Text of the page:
“I tremble for my country when I reflect that God is just; that his justice cannot sleep forever.”- Thomas Jefferson
The truth pours out of the above mentioned quote. Jefferson had rightly (?) guessed that justice cannot be veiled for long. I’m not here to preach about justice or how the world (specifically India) needs it but to highlight the recent decision made by the Supreme Court transferring the ‘whether we shall probe Narendra Modi or suffer from his wrath’ agenda to the trail courts.
This piece of news came in the form of a blessing for the BJP’s nominated Prime Minister. He tweeted “God is great” to show his appreciation to the SC (or God as the tweet suggests). Why Mr.Modi is elated is asininely clear. The Supreme Court would no longer have a say in the cases related to the riots and the local courts would decide whether BJP’s poster boy will undergo an investigation regarding the Gulberg Society massacre of February 2002 . Let us look at some facts. Narendra Modi has been the longest serving Chief Minister of Gujarat. He must have some power over the people of Gujarat. His ideologies, it shows, are largely accepted. Giving the trial courts the power to decide, the SC has jeopardised the term ‘justice’. Victims will always fear that the judgement could be biased.
Secondly, no time-frame has been allotted to make the decision. It could be decades before the verdict is passed (and Mr.Modi would have lived a happy fulfilling life till then). Zakia Jafri, widow of the former Congress MP Ehsan Jafri, is unhappy with the proceedings as the case has been tossed to the agencies which the sympathisers of the victims mistrust. The SIT – Special Investigative Team – appointed by the apex court, however, has not given a clean chit to the Gujarat chief minister. It might turn the tables for the man.
What does Mr.Modi have to hide? If he’s above suspicion, he should openly welcome the probe to clear his name. This will result in restoring the tarnished image of BJP and of Mr.Modi himself (He was denied the visa to the US as he has been accused of ethnic cleansing Gujarat). Only the guilty have a reason to lie and hide. Had appropriate measures been taken, the whole of Godhra riots could have been averted. The death toll would not have reached a 4-digit number and the harmony between the already tense Hindu-Muslim relationship would have stayed harmonious. Modi is a man who has himself asked for compulsory voting in his state to prove his grace among the people. He deems it to be the real test of his intentions. (Whether majority was intended to be gained through paths straight or through coercion remains unresolvable.) It is puzzling as to why a man who lays claim to citizens’ felicity and seems more than keen to establish it through the “open and clear” trial of compulsory voting remains reluctant to be as transparent in the trials that he has to “compulsorily” stand. In the wake of allegations by a Gujarat cadre IPS officer on being given personal instructions by Modi to obliterate people of a certain faith and the harassment harrowed on his IAS officer brother as revenge for the expose, it becomes all the more important for his trial to be decided by the highest independent judicial body of the country. The SC has the agency required to deal with such a high-profile case involving power-wielding names. Unnecessary delays in the delivery of justice will also be contained if the SC handles it given the supreme authority of the apex court over trial courts.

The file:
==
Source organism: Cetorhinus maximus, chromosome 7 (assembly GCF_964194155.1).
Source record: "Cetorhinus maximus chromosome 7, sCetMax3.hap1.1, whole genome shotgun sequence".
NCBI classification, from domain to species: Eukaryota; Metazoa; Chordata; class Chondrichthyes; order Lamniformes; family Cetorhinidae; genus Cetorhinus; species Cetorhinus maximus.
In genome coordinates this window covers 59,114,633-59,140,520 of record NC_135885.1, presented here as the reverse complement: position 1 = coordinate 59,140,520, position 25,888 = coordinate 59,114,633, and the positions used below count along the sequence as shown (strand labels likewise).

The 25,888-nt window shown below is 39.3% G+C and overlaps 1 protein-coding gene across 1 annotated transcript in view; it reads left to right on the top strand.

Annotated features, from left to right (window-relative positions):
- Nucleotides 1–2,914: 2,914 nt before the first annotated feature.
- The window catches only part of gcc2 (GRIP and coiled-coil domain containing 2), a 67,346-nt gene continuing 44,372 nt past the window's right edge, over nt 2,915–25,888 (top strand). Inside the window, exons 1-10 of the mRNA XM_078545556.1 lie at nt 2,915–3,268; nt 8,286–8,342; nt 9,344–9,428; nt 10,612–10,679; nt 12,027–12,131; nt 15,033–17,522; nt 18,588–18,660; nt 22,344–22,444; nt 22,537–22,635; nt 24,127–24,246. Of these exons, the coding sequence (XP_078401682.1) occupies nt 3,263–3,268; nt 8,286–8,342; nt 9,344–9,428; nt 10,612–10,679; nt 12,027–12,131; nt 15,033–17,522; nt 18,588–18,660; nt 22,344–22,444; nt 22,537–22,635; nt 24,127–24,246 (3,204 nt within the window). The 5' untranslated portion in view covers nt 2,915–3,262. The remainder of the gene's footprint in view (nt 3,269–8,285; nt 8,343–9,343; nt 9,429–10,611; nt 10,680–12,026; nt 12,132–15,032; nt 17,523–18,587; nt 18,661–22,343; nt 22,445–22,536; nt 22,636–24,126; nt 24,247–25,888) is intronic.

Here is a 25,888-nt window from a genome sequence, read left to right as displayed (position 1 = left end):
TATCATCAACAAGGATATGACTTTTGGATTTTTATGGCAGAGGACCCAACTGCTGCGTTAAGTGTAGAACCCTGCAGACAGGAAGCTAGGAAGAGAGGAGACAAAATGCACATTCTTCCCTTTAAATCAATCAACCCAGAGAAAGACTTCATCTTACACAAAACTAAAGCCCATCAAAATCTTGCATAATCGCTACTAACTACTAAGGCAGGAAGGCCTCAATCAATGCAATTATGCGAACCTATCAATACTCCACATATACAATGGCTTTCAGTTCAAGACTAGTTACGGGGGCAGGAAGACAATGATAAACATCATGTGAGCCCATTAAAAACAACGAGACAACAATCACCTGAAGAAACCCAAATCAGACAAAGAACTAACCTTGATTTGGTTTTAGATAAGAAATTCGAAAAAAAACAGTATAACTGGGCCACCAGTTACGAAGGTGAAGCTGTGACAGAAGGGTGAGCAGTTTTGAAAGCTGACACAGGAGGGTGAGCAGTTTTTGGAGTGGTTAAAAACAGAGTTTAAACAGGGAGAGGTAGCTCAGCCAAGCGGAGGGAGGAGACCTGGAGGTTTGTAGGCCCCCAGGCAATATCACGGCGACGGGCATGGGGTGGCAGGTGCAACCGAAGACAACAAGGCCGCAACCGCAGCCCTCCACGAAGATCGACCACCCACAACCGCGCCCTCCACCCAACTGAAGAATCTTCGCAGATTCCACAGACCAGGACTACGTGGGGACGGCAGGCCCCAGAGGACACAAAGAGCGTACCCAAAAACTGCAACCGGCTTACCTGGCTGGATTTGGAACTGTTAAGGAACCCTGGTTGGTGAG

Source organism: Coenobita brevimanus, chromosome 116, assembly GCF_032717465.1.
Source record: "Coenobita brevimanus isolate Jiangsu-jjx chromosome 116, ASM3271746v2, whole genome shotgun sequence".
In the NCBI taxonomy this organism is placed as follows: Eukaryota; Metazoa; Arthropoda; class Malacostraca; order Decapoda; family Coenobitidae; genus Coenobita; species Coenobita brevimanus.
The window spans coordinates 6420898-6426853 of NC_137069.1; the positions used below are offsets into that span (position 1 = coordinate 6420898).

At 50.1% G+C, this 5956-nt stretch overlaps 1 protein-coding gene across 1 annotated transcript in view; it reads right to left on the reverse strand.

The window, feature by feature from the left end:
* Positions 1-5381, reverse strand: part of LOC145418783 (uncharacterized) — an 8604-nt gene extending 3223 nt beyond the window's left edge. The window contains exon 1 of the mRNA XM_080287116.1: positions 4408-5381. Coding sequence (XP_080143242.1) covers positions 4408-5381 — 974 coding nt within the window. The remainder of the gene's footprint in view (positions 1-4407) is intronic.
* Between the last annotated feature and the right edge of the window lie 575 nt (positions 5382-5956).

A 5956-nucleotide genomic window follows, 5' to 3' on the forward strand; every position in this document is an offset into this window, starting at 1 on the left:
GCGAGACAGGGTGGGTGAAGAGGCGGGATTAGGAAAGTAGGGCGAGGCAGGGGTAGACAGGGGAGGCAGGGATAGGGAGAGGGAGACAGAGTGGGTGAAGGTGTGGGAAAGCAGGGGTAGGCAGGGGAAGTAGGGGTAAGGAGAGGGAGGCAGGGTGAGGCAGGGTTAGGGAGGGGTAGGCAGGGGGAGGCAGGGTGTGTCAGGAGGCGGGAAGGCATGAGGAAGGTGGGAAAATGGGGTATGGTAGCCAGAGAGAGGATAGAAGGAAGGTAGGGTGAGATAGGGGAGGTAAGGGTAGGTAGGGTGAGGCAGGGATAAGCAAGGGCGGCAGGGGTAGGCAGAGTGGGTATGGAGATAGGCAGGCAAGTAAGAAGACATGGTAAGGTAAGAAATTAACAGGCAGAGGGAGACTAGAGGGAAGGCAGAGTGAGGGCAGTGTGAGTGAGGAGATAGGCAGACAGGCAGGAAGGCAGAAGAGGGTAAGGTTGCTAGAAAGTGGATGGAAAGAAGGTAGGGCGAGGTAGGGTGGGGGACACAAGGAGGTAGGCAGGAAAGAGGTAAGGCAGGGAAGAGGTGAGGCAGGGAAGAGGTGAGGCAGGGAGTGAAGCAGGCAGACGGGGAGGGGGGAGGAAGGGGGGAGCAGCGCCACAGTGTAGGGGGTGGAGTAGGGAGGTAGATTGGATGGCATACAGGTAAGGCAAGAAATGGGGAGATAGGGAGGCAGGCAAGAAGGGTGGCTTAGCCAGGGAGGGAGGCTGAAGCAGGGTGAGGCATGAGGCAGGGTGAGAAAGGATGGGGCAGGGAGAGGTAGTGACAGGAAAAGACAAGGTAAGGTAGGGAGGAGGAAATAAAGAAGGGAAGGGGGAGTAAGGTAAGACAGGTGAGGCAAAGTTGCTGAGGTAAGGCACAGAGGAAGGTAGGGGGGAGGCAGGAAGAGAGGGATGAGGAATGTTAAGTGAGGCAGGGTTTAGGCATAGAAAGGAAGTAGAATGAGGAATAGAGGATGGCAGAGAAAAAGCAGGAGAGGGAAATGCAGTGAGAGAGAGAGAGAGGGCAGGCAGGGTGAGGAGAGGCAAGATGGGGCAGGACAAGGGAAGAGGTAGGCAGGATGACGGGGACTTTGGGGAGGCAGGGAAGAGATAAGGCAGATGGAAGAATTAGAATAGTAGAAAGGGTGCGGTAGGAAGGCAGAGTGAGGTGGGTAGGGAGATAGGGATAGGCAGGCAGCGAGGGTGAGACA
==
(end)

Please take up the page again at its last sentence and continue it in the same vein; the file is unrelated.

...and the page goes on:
The allegations against the Gujarat state government are of a very grave nature. A government turning against its own people for some obscure reason, it is horrifying to even think of, let alone witness it first-hand. What the civilians went through during the past decade, we in the safety of our homes, cannot even begin to comprehend. What will satiate them now is justice. Whether the riots were pre-planned, a conspiracy by the government, or were purely accidental, fact remains that innocent people suffered and are continuing to do so.
No matter what the trial court verdict is, we are clearly going to see the case go all the way to the SC in due course, and the challenge now would be to fast-track this due process of trial court decisions and the appeal process.